Love is caring for one another. Being willing to share what you have with someone who does not. Being there for someone just because you want to be, and even when you’re tired. Love, honestly, is being willing to give your life for another person.
It’s laughter. It’s smiling. It’s being happy for every reason and no reason at all. It’s feeling the wind in your hair as you walk down the street or ride a bicycle. It is children laughing at the park. It is seeing your favorite cousin after four long years. It is the silliness of a child and the feeling we get when we hug our favorite person.
It is the calm that descends upon us at the end of a long day. The feeling of being connected to the stars as you lay your head down to sleep. It is the feeling of everything being alright. It is the feeling of your child sleeping in your arms, or you sleeping in the arms of a loved one.
It is when a child gets frustrated, love and the knowledge that they will learn with time surges within. It is the knowledge that impatient comments also come with their own baggage, and there is always more than meets the eye.
It is remembering that we are all one of a kind, a part of the human family. It is remembering that someone’s relative might have died today. It is remembering that you don’t need to get on the bus before that other person. It is sharing a piece of your food with someone else because you know and feel their hunger, too.
It is the light that you let in. It is the love you feel, unrestricted and unjudged. It is knowing that you are no better or worse (inherently) than the other person. It is the willingness to do something good for another person. It is humility and strength.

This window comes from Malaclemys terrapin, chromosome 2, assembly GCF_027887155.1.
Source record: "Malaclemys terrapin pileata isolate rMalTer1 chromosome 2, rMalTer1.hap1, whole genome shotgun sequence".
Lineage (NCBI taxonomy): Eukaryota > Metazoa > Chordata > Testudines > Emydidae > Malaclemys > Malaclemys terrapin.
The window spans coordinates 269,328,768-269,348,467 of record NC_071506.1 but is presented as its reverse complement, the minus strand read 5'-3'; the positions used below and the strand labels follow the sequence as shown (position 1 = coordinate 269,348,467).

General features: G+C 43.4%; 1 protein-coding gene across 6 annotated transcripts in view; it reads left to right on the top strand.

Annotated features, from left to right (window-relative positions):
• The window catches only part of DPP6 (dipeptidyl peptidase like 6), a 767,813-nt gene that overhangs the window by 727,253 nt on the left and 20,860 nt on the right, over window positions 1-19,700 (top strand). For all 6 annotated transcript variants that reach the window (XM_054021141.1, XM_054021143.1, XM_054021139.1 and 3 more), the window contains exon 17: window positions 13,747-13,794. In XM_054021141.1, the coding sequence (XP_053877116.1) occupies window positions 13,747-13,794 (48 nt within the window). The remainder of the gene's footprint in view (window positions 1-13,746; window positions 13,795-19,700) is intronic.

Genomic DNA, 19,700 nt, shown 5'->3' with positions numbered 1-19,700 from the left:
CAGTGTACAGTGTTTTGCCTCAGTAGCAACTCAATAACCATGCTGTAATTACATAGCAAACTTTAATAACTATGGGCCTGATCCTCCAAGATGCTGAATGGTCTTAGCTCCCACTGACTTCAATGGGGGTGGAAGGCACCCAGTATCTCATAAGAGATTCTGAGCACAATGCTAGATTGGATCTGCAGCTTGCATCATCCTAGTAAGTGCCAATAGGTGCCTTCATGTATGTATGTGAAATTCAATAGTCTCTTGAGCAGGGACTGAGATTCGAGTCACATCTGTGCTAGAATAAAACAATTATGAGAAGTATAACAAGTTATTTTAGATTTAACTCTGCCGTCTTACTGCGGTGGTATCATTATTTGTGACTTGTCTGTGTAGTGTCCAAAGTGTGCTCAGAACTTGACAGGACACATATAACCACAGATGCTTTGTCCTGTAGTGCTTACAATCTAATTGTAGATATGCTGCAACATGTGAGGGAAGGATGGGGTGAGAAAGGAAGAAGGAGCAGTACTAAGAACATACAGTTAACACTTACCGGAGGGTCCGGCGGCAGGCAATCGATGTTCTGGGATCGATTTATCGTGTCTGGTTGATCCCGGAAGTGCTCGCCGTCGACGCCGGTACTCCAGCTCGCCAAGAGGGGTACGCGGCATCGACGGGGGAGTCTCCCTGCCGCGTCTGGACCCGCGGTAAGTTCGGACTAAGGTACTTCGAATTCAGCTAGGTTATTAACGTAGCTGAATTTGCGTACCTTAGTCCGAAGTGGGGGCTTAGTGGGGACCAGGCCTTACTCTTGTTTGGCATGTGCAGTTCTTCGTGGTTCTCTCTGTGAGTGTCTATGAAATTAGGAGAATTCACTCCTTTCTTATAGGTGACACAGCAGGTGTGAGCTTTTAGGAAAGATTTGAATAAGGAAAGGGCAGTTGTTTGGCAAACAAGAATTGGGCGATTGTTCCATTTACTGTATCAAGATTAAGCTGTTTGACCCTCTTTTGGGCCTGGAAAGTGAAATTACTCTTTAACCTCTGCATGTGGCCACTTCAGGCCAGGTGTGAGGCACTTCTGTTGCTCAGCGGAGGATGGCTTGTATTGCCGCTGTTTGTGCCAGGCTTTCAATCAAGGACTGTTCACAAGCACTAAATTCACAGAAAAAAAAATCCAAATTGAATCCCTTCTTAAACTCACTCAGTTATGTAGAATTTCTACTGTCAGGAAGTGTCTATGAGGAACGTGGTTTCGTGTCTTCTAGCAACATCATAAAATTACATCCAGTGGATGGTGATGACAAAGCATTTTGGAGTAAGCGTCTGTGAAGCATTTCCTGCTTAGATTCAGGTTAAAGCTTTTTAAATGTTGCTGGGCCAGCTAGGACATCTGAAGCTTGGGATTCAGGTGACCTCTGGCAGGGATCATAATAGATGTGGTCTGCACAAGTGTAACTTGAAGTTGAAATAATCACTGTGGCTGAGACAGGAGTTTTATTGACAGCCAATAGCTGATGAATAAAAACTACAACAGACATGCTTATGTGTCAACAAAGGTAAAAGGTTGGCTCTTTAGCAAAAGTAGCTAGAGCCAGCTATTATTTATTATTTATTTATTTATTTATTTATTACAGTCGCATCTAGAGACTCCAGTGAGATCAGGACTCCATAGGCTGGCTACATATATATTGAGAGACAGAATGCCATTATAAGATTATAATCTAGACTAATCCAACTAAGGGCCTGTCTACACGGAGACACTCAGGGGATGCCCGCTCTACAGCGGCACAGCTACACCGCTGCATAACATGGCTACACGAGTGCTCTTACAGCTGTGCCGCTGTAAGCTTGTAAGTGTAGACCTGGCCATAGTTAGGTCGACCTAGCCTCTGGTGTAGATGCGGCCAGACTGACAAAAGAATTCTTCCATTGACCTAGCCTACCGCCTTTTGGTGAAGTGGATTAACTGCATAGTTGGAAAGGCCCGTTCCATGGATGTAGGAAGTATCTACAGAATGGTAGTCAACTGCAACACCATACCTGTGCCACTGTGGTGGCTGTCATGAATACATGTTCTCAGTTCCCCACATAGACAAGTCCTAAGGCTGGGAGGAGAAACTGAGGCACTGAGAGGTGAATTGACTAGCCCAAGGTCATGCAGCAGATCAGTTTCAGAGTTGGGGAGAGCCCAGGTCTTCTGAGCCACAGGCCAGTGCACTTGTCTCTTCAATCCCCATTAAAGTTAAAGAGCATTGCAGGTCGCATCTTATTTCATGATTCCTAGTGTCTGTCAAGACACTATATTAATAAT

It is the will to do it again and again, even when you get no reward. It is returning in the morning to that job. It is the commitment you have, wholeheartedly, to the person you married. It is the goodness God shows us each and every single morning sunrise.
It is the care you take in how you care for someone. It is subtle, yet so important. It is the carefulness you take to be there for someone. It is attentive and it is sensitive. It is putting not one’s own needs before another’s, but watching, being aware, of the impact of the force that we use in daily life. It is kindness and tenderness combined.
It is choosing not to go downstairs and eat more because you know you’re not really hungry anymore. It is not eating that chocolate chip cookie although you could. It is refraining from doing anything that might set you back on your course. It is the awareness and presence of mind we have in choosing one option over another.
They’re all the same: different aspects but the same essence. The fruit of the Spirit are expressions of the truth, holiness, and greatness all at the same time. Just as a banana, apple, and orange differ, they somehow all resonate as fruit, and so it is in the Spirit. The fruit are honorable as they are humble, peaceful as they celebrate, echoing in song.